Blue Light Aware, Would you know what to do if an Emergency vehicle should approach you with the blue lights flashing while you’re driving.
Blue Light Aware is a short Video, produced on behalf of the
emergency services. Their crews rely on the help of other road users when they’re on a “blue light” journey
By watching Blue Light Aware, you will better understand their needs, you will be contributing to a safer road environment and you might
also be helping to save a live.
Please note, this video contains flashing photography
Please click on the link to see the video.
Learner drivers will be allowed to have driving lessons on motorways with a driving instructor in a car fitted with dual controls as from the 4th June 2018 .
Learner drivers will be able to take driving lessons on motorways before passing their driving test under new plans set out by The Department of Transport.
At the moment, you can only have driving lessons on motorways after you’ve passed your driving test. Some newly-qualified drivers take lessons through the voluntary Pass Plus scheme.
Voluntary motorway lessons with a qualified instructor
Under the new plans, learner drivers would need to be:
- accompanied by an approved driving instructor
- driving a car fitted with dual controls
Any motorways lessons would be voluntary. It would be up to the driving instructor to decide when the learner driver is competent enough to have a motorway lesson.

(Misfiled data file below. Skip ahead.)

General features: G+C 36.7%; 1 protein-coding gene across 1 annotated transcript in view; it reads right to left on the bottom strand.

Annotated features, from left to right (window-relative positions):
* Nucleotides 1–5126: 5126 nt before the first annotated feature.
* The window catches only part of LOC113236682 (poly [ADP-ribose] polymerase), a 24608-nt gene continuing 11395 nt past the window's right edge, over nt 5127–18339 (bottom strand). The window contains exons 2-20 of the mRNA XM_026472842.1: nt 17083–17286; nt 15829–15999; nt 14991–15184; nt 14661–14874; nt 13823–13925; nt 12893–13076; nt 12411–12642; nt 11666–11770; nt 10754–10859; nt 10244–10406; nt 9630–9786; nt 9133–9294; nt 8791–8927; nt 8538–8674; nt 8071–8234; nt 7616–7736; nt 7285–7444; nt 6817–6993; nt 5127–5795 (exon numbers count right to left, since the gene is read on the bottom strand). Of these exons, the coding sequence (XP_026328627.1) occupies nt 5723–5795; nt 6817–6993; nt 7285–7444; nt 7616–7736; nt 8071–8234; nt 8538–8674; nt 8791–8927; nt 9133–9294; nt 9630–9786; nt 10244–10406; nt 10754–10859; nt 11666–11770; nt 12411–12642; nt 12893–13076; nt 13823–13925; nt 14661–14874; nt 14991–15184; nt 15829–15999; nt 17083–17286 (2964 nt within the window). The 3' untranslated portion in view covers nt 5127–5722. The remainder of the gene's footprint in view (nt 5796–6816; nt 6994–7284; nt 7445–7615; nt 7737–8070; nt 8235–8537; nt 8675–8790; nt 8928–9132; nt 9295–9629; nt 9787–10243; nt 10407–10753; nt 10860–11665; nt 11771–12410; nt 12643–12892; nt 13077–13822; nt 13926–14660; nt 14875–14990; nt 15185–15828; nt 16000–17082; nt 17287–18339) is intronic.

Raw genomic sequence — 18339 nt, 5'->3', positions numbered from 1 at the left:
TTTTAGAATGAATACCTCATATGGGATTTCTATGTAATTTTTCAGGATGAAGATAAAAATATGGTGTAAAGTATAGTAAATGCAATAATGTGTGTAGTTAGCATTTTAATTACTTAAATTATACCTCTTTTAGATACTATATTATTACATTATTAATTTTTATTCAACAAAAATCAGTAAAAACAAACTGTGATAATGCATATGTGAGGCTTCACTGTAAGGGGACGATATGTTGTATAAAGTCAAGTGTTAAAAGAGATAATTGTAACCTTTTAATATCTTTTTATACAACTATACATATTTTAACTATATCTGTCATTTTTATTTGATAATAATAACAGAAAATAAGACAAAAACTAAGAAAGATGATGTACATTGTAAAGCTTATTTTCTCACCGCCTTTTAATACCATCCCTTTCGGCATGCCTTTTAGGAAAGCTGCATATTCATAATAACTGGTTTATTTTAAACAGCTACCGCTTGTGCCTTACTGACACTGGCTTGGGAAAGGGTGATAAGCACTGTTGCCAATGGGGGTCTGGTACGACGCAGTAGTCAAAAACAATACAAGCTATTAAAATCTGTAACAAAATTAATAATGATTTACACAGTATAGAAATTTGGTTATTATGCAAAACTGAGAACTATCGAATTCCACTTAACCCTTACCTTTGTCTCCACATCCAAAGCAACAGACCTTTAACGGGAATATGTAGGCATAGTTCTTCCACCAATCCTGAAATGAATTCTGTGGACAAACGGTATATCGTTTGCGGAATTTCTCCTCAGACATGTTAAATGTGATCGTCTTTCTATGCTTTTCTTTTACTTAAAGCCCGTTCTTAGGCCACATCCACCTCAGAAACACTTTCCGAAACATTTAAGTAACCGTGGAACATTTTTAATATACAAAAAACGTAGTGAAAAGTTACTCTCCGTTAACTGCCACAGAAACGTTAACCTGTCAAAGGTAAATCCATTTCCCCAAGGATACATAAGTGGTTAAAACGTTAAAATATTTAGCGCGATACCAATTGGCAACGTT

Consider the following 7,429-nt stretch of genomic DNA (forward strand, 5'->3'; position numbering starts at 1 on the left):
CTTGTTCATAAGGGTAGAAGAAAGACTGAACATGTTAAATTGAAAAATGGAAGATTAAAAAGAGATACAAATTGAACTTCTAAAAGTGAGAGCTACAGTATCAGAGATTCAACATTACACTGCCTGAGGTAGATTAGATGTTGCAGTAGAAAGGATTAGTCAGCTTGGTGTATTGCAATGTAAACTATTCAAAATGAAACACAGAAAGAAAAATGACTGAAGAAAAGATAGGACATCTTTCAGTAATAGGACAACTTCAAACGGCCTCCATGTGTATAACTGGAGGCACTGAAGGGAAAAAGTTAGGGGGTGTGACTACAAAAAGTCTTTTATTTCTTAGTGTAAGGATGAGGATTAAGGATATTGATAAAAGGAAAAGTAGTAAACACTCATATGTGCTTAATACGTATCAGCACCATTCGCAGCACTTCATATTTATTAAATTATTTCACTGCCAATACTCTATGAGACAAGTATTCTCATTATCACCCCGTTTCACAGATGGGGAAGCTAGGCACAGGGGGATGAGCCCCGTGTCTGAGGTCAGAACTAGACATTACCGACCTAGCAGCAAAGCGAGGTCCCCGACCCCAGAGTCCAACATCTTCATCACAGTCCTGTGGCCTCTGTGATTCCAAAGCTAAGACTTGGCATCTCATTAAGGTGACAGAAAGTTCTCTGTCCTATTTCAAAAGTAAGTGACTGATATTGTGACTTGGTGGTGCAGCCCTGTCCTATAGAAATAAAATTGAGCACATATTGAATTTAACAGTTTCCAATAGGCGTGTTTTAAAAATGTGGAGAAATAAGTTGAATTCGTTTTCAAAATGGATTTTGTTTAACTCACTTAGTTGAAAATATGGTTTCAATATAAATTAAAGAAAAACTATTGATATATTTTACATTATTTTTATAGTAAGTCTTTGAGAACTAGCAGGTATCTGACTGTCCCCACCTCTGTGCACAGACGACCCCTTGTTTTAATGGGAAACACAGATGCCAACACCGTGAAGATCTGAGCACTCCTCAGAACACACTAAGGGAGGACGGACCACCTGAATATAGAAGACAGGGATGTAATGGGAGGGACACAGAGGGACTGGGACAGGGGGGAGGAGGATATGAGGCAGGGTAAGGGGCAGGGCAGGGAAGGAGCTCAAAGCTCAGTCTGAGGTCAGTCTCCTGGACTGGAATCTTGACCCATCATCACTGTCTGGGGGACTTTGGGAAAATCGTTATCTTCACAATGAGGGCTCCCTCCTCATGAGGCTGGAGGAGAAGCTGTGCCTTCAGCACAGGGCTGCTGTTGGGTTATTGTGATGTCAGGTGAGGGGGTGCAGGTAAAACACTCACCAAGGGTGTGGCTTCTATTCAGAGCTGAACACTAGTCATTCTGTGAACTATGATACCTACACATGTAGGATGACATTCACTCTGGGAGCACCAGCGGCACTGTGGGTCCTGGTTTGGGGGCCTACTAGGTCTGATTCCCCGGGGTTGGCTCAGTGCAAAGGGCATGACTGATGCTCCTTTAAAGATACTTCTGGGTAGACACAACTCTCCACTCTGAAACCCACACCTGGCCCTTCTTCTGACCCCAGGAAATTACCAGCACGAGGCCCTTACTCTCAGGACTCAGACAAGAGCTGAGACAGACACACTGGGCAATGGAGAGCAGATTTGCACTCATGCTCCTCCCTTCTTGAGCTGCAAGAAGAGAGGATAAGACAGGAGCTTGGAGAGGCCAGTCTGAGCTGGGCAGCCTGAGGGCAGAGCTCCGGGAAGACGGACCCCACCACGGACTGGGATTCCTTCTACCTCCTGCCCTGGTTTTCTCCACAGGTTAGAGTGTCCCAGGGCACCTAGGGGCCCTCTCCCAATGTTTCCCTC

Any change to the law would be well-publicised before coming into effect. Until then, it’s still illegal for a learner driver to drive on a motorway.
Driving instructor training and vehicles
The Department for Transport is also asking for views on whether:
- the current driving instructor training and testing system gives instructors the skills they need to provide motorway lessons to learner drivers
- specially-adapted vehicles must be fitted with dual controls if they’re used for motorway lessons
- L plate roof boxes on cars must be removed before a motorway lesson
Better prepared for a lifetime of safe driving
Allowing learner drivers to have lessons on motorways will help to make sure more drivers know how to use motorways safely.
The changes will allow learner drivers to:
- get broader driving experience before taking their driving test
- get training on how to join and leave the motorway, overtake and use lanes correctly
- practice driving at higher speeds
- put their theoretical knowledge into practice
Right skills and understanding
The proposed changes will help to contribute towards the government’s commitment to reduce the number of people killed and seriously injured on our roads, and ensure safer journeys.
Transport Minister, Andrew Jones, said:
We have some of the safest roads in the world and we want to make them even safer.
These changes will equip learners with a wider range of experience and greater skill set which will improve safety levels on our roads.
RAC Foundation Director, Steve Gooding, said:
The casualty statistics tell us that motorways are our safest roads, but they can feel anything but safe to a newly qualified driver heading down the slip road for the first time to join a fast moving, often heavy, flow of traffic.